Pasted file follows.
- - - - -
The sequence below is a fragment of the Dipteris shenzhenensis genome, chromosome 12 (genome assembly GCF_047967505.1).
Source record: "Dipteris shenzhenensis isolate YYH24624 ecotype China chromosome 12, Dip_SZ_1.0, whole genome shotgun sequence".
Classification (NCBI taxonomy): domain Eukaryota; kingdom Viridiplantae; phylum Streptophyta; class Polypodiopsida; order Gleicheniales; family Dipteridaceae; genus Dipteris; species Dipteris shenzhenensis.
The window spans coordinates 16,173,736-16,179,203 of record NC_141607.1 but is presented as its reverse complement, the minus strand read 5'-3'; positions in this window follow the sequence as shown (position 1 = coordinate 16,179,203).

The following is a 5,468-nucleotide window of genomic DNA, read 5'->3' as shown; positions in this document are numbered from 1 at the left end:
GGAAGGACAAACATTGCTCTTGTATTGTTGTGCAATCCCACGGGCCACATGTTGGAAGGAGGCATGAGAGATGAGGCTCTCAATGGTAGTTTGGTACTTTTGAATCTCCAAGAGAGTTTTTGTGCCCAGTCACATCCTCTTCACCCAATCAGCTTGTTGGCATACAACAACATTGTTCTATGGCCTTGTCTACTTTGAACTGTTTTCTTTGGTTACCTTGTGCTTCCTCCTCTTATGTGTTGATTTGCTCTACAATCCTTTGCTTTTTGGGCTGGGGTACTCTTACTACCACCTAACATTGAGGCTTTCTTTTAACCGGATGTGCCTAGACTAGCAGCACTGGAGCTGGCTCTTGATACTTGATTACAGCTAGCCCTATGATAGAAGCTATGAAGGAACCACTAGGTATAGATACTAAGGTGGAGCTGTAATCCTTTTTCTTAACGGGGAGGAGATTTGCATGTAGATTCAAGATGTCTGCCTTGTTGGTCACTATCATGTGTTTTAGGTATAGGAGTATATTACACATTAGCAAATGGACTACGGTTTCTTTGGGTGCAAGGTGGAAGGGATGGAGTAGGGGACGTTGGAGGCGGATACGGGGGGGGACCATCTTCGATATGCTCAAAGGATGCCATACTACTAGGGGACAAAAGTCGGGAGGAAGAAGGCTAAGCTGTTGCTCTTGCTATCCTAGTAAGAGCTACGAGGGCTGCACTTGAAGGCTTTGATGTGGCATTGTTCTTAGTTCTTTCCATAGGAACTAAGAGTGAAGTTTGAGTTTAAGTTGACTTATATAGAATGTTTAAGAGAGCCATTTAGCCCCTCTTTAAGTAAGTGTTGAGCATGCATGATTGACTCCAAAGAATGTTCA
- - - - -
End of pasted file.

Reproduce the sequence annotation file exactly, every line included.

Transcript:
The sequence below is a fragment of the Dipteris shenzhenensis genome, chromosome 12 (genome assembly GCF_047967505.1).
Source record: "Dipteris shenzhenensis isolate YYH24624 ecotype China chromosome 12, Dip_SZ_1.0, whole genome shotgun sequence".
Classification (NCBI taxonomy): domain Eukaryota; kingdom Viridiplantae; phylum Streptophyta; class Polypodiopsida; order Gleicheniales; family Dipteridaceae; genus Dipteris; species Dipteris shenzhenensis.
The window spans coordinates 16,173,736-16,179,203 of record NC_141607.1 but is presented as its reverse complement, the minus strand read 5'-3'; positions in this window follow the sequence as shown (position 1 = coordinate 16,179,203).

The following is a 5,468-nucleotide window of genomic DNA, read 5'->3' as shown; positions in this document are numbered from 1 at the left end:
GGAAGGACAAACATTGCTCTTGTATTGTTGTGCAATCCCACGGGCCACATGTTGGAAGGAGGCATGAGAGATGAGGCTCTCAATGGTAGTTTGGTACTTTTGAATCTCCAAGAGAGTTTTTGTGCCCAGTCACATCCTCTTCACCCAATCAGCTTGTTGGCATACAACAACATTGTTCTATGGCCTTGTCTACTTTGAACTGTTTTCTTTGGTTACCTTGTGCTTCCTCCTCTTATGTGTTGATTTGCTCTACAATCCTTTGCTTTTTGGGCTGGGGTACTCTTACTACCACCTAACATTGAGGCTTTCTTTTAACCGGATGTGCCTAGACTAGCAGCACTGGAGCTGGCTCTTGATACTTGATTACAGCTAGCCCTATGATAGAAGCTATGAAGGAACCACTAGGTATAGATACTAAGGTGGAGCTGTAATCCTTTTTCTTAACGGGGAGGAGATTTGCATGTAGATTCAAGATGTCTGCCTTGTTGGTCACTATCATGTGTTTTAGGTATAGGAGTATATTACACATTAGCAAATGGACTACGGTTTCTTTGGGTGCAAGGTGGAAGGGATGGAGTAGGGGACGTTGGAGGCGGATACGGGGGGGGACCATCTTCGATATGCTCAAAGGATGCCATACTACTAGGGGACAAAAGTCGGGAGGAAGAAGGCTAAGCTGTTGCTCTTGCTATCCTAGTAAGAGCTACGAGGGCTGCACTTGAAGGCTTTGATGTGGCATTGTTCTTAGTTCTTTCCATAGGAACTAAGAGTGAAGTTTGAGTTTAAGTTGACTTATATAGAATGTTTAAGAGAGCCATTTAGCCCCTCTTTAAGTAAGTGTTGAGCATGCATGATTGACTCCAAAGAATGTTCA